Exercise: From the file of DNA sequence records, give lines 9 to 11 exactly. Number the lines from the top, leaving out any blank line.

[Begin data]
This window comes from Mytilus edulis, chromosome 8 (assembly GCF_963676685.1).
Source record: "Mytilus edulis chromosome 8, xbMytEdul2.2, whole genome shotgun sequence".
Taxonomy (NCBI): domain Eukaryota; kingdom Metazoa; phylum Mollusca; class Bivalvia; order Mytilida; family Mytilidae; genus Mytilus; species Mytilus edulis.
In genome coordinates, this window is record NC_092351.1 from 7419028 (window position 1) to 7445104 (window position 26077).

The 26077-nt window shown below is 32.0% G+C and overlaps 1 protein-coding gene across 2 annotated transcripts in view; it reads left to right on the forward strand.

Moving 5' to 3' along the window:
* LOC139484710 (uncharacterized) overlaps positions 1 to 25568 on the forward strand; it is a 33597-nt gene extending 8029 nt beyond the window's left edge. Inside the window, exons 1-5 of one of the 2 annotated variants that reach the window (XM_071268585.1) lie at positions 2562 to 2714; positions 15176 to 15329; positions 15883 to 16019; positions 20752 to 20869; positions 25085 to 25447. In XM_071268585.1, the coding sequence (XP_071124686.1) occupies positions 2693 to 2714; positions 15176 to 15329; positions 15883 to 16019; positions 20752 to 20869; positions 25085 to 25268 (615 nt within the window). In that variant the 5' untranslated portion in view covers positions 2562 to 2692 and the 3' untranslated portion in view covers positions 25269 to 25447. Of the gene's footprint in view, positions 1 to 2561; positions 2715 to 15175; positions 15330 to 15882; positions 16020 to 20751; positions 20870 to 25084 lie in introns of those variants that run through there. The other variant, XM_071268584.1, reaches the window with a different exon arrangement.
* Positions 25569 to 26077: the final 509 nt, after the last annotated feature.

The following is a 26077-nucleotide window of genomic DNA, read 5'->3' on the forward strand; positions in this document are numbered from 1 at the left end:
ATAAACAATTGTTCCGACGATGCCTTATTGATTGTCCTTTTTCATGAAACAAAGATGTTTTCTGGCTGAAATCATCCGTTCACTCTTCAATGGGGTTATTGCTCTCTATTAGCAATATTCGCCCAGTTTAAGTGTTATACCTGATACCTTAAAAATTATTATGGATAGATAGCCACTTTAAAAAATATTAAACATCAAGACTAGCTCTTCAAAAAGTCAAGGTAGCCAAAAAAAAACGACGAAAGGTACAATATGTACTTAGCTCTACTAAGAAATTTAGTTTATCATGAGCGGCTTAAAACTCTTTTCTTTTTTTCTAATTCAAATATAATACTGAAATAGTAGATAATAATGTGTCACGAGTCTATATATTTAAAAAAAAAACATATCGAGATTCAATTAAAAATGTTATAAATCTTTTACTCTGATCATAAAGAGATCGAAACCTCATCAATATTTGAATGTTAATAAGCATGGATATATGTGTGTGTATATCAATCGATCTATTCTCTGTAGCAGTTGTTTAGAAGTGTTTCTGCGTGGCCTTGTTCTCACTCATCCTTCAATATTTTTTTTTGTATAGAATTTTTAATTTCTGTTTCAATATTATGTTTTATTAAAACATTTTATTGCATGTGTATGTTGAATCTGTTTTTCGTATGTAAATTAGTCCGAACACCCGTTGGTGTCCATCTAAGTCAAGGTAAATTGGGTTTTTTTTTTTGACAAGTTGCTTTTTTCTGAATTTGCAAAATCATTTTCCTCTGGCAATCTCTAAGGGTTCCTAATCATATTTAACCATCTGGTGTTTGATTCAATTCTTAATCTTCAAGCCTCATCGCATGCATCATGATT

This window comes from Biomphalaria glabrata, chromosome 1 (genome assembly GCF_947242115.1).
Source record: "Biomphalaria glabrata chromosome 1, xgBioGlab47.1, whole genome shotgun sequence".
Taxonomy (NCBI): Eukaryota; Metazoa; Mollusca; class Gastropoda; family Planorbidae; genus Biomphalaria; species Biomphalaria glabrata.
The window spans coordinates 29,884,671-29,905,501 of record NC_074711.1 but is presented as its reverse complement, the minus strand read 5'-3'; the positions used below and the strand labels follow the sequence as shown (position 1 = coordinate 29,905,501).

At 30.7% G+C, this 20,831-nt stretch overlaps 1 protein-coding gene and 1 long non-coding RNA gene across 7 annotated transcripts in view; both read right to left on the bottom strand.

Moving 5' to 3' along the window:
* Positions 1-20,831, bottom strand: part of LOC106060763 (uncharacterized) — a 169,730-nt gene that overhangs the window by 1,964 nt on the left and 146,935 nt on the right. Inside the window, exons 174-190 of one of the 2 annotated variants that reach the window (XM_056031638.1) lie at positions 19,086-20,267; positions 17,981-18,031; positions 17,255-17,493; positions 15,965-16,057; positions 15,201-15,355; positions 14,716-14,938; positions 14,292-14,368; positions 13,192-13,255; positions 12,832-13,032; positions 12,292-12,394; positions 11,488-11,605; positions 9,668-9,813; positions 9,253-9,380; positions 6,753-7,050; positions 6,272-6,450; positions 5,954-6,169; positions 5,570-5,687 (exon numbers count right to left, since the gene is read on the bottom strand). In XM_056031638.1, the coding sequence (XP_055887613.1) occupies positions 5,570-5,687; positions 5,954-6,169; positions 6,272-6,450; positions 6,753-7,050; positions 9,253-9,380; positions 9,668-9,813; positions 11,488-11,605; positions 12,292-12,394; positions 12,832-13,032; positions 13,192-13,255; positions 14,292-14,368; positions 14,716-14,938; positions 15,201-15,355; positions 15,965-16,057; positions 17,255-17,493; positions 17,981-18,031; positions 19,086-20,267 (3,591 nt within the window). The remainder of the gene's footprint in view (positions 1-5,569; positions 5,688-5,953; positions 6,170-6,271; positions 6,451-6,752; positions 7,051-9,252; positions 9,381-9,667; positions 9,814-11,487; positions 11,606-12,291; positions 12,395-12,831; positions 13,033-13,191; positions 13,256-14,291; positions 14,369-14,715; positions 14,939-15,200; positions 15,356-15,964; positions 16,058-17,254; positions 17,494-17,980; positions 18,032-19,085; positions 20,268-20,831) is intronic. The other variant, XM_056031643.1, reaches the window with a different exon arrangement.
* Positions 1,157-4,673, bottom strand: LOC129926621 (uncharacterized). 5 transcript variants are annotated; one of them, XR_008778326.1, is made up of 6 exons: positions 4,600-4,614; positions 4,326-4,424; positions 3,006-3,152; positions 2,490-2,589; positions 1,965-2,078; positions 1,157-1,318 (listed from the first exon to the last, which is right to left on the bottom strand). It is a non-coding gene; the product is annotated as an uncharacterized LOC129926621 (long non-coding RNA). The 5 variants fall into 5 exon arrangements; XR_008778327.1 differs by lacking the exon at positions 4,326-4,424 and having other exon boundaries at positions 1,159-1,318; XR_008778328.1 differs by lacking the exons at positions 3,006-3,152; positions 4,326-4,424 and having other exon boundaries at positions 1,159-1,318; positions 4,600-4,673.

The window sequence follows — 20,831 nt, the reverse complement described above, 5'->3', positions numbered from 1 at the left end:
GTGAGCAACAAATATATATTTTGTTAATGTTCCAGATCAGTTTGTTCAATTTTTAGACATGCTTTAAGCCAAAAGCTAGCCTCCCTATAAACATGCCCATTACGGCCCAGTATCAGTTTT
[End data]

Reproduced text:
The following is a 26077-nucleotide window of genomic DNA, read 5'->3' on the forward strand; positions in this document are numbered from 1 at the left end:
ATAAACAATTGTTCCGACGATGCCTTATTGATTGTCCTTTTTCATGAAACAAAGATGTTTTCTGGCTGAAATCATCCGTTCACTCTTCAATGGGGTTATTGCTCTCTATTAGCAATATTCGCCCAGTTTAAGTGTTATACCTGATACCTTAAAAATTATTATGGATAGATAGCCACTTTAAAAAATATTAAACATCAAGACTAGCTCTTCAAAAAGTCAAGGTAGCCAAAAAAAAACGACGAAAGGTACAATATGTACTTAGCTCTACTAAGAAATTTAGTTTATCATGAGCGGCTTAAAACTCTTTTCTTTTTTTCTAATTCAAATATAATACTGAAATAGTAGATAATAATGTGTCACGAGTCTATATATTTAAAAAAAAAACATATCGAGATTCAATTAAAAATGTTATAAATCTTTTACTCTGATCATAAAGAGATCGAAACCTCATCAATATTTGAATGTTAATAAGCATGGATATATGTGTGTGTATATCAATCGATCTATTCTCTGTAGCAGTTGTTTAGAAGTGTTTCTGCGTGGCCTTGTTCTCACTCATCCTTCAATATTTTTTTTTGTATAGAATTTTTAATTTCTGTTTCAATATTATGTTTTATTAAAACATTTTATTGCATGTGTATGTTGAATCTGTTTTTCGTATGTAAATTAGTCCGAACACCCGTTGGTGTCCATCTAAGTCAAGGTAAATTGGGTTTTTTTTTTTGACAAGTTGCTTTTTTCTGAATTTGCAAAATCATTTTCCTCTGGCAATCTCTAAGGGTTCCTAATCATATTTAACCATCTGGTGTTTGATTCAATTCTTAATCTTCAAGCCTCATCGCATGCATCATGATT

This window comes from Biomphalaria glabrata, chromosome 1 (genome assembly GCF_947242115.1).